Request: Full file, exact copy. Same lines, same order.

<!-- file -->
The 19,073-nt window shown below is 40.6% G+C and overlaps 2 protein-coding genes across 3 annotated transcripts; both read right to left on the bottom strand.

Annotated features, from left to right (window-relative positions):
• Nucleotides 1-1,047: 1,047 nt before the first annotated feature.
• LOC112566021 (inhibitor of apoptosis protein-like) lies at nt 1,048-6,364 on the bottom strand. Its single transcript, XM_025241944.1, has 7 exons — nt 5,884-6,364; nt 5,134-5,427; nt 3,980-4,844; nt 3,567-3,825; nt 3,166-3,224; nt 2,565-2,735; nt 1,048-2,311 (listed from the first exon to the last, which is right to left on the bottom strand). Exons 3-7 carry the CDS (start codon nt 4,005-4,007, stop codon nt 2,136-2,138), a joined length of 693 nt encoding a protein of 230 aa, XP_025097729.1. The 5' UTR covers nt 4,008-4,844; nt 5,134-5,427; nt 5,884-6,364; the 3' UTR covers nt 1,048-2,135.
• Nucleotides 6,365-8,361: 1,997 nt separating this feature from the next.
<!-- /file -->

The 19,073-nt window shown below is 40.6% G+C and overlaps 2 protein-coding genes across 3 annotated transcripts; both read right to left on the bottom strand.

Annotated features, from left to right (window-relative positions):
• Nucleotides 1-1,047: 1,047 nt before the first annotated feature.
• LOC112566021 (inhibitor of apoptosis protein-like) lies at nt 1,048-6,364 on the bottom strand. Its single transcript, XM_025241944.1, has 7 exons — nt 5,884-6,364; nt 5,134-5,427; nt 3,980-4,844; nt 3,567-3,825; nt 3,166-3,224; nt 2,565-2,735; nt 1,048-2,311 (listed from the first exon to the last, which is right to left on the bottom strand). Exons 3-7 carry the CDS (start codon nt 4,005-4,007, stop codon nt 2,136-2,138), a joined length of 693 nt encoding a protein of 230 aa, XP_025097729.1. The 5' UTR covers nt 4,008-4,844; nt 5,134-5,427; nt 5,884-6,364; the 3' UTR covers nt 1,048-2,135.
• Nucleotides 6,365-8,361: 1,997 nt separating this feature from the next.